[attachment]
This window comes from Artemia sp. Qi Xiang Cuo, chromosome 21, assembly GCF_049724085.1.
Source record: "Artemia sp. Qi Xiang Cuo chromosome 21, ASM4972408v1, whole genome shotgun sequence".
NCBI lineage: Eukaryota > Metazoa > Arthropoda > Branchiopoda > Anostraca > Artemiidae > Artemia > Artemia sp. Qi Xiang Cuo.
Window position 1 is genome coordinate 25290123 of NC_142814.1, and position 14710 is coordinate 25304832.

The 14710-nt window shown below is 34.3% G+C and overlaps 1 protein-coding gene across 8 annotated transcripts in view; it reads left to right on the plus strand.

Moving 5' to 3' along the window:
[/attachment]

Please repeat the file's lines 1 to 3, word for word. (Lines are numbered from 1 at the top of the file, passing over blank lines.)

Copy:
This window comes from Artemia sp. Qi Xiang Cuo, chromosome 21, assembly GCF_049724085.1.
Source record: "Artemia sp. Qi Xiang Cuo chromosome 21, ASM4972408v1, whole genome shotgun sequence".
NCBI lineage: Eukaryota > Metazoa > Arthropoda > Branchiopoda > Anostraca > Artemiidae > Artemia > Artemia sp. Qi Xiang Cuo.